The main cause of winter damage to trees and shrubs is through dessication, or drying out. When the ground freezes, plant roots are unable to take up water from the soil, so they quickly begin to use up all the water stored in their leaves and stems. This is very damaging, particularly to evergreen trees and shrubs that don’t protect themselves by dropping their leaves in winter.

Anti-desiccants are products that can be applied to evergreen trees and shrubs to help hold in moisture through the winter. If you have problems with cold damage in your garden, you may want to give them a try.

Anti-desiccants applied to flowers
Apply on a relatively warm day

What Are Anti-Desiccants?

Anti-desiccants, also called anti-transpirants, are sprays that provide a protective coating to evergreen foliage that reduces the amount of water that escapes. Anti-desiccants such as Moisturin are made of chemical polymers, and products such as Wilt Pruf are made from pine oil.

Anti-desiccants are gradually washed and worn away over several months, so by springtime they’re gone. While all anti-desiccants are marketed as biodegradable, the ones with the most natural ingredients will be the safest for you and your plants.

In areas with harsh winters, anti-desiccants are applied twice, in November/December and again in February. In areas with more moderate winters, one application in December or January should see you through the coldest months.

How to Use Anti-Desiccants

Anti-dessicants are most often used on:

  • Broadleaf evergreens such as azalea, boxwood, holly, and rhododendron.
  • Conifers such as arborvitae, cedar, cypress, juniper, and pine.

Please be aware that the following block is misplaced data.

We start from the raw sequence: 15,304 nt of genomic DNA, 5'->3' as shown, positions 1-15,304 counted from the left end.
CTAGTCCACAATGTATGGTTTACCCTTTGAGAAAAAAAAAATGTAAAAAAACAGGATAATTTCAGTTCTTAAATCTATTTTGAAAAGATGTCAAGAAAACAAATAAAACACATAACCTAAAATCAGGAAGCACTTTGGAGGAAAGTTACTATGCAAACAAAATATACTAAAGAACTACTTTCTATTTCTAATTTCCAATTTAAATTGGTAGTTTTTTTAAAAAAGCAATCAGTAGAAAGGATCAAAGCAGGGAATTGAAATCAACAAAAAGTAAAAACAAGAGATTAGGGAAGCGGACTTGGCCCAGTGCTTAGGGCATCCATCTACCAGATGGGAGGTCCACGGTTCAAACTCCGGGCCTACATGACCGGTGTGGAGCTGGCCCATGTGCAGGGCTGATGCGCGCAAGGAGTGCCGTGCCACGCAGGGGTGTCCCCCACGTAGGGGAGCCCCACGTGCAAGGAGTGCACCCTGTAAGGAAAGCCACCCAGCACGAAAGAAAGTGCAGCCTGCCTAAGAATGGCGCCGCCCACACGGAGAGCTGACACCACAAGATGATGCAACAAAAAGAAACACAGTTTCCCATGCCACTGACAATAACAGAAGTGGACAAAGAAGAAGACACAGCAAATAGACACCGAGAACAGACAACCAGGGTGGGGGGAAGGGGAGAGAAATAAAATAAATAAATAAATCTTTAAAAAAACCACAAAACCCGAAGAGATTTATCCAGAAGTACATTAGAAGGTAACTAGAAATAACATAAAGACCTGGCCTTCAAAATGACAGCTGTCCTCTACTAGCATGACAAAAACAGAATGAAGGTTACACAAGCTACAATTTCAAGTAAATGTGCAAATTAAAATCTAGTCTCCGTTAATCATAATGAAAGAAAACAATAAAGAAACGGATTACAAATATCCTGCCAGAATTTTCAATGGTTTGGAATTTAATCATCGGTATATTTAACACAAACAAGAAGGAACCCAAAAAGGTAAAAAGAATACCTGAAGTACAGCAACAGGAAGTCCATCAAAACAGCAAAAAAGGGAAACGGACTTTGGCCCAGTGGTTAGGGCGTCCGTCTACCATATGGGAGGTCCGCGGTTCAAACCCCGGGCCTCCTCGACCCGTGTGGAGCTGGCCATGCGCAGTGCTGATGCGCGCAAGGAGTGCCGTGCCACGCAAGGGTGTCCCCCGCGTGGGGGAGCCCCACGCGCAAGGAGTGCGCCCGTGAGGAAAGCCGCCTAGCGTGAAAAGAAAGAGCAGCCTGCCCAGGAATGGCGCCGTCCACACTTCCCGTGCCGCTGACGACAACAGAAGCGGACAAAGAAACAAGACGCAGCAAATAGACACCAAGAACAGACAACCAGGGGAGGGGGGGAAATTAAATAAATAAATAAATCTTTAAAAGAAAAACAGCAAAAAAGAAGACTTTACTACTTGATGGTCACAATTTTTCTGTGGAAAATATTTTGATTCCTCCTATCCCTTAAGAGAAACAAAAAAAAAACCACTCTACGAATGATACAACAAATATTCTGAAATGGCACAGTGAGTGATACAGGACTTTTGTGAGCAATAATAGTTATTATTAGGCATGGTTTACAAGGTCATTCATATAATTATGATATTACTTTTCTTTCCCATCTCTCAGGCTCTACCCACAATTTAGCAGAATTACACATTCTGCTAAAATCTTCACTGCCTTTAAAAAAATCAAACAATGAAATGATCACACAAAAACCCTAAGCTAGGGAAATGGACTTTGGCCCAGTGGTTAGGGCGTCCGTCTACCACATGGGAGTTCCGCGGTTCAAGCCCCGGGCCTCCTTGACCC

• Tender stems such as rose canes and hydrangea stems.

Caution: Don’t spray waxy-blue conifers such as blue spruce – they already have a natural coating that you don’t want to damage.

Follow all package instructions with your anti-desiccant, and also keep in mind these tips:

Pick a Nice Day: Anti-desiccants are best applied when temperatures are in the 40s-50s, with no rain forecast for a few days. Foliage needs to be dry when applied, and the spray needs time to dry afterward.

Don’t Spray too Early: Wait until at least December to spray conifers, because these plants can be damaged if you apply the anti-desiccant too early. These plants must be completely dormant (which involves moving water down to the roots) before applying, or else the spray will trap water in the leaves that will freeze and burst the plant cells later.

Spray Thoroughly: Plants lose water from both the tops and bottoms of the leaves. Be sure to spray the plant completely!

Other Uses for Anti-Desiccants

If you have spray left over, hang on to it. Anti-desiccants can also be used for:

  • Bulbs: You can apply an anti-desiccant to tender bulbs before storing.
  • Transplanting: If you find yourself transplanting a stressed shrub in midsummer, an anti-desiccant can help hold in moisture until the plants put out new roots.
  • Pumpkins: Apply anti-desiccant to your carved jack o’lantern to help it last longer.
  • Christmas Trees: Anti-desiccant can help keep your cut Christmas tree from drying out as fast.

Further Information

Editorial Contributors
Danny Lipford

Danny Lipford


Danny Lipford is a home improvement expert and television personality who started his remodeling business, Lipford Construction, at the age of 21 in Mobile, Alabama. He gained national recognition as the host of the nationally syndicated television show, Today's Homeowner with Danny Lipford, which started as a small cable show in Mobile. Danny's expertise in home improvement has also led him to be a contributor to popular magazines and websites and the go-to source for advice on everything related to the home. He has made over 200 national television appearances and served as the home improvement expert for CBS's The Early Show and The Weather Channel for over a decade. Danny is also the founder of 3 Echoes Content Studio,, and Checking In With Chelsea, a décor and lifestyle blog.

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